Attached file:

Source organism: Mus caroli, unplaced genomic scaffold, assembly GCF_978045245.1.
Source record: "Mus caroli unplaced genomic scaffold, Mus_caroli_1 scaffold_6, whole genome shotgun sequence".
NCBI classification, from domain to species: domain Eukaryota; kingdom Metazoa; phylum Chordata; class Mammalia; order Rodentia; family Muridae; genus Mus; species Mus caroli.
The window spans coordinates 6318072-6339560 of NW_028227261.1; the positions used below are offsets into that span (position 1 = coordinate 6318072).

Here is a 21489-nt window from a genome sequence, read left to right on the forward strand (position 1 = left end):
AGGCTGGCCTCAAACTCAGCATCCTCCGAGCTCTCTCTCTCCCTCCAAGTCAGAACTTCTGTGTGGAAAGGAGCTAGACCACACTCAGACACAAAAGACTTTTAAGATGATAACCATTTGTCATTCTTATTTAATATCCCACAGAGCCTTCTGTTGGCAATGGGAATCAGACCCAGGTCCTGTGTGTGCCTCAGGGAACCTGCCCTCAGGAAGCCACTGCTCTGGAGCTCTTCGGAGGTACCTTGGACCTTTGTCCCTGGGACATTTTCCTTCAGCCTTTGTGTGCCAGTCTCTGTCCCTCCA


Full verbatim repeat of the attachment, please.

Source organism: Mus caroli, unplaced genomic scaffold, assembly GCF_978045245.1.
Source record: "Mus caroli unplaced genomic scaffold, Mus_caroli_1 scaffold_6, whole genome shotgun sequence".
NCBI classification, from domain to species: domain Eukaryota; kingdom Metazoa; phylum Chordata; class Mammalia; order Rodentia; family Muridae; genus Mus; species Mus caroli.
The window spans coordinates 6318072-6339560 of NW_028227261.1; the positions used below are offsets into that span (position 1 = coordinate 6318072).

Here is a 21489-nt window from a genome sequence, read left to right on the forward strand (position 1 = left end):
AGGCTGGCCTCAAACTCAGCATCCTCCGAGCTCTCTCTCTCCCTCCAAGTCAGAACTTCTGTGTGGAAAGGAGCTAGACCACACTCAGACACAAAAGACTTTTAAGATGATAACCATTTGTCATTCTTATTTAATATCCCACAGAGCCTTCTGTTGGCAATGGGAATCAGACCCAGGTCCTGTGTGTGCCTCAGGGAACCTGCCCTCAGGAAGCCACTGCTCTGGAGCTCTTCGGAGGTACCTTGGACCTTTGTCCCTGGGACATTTTCCTTCAGCCTTTGTGTGCCAGTCTCTGTCCCTCCA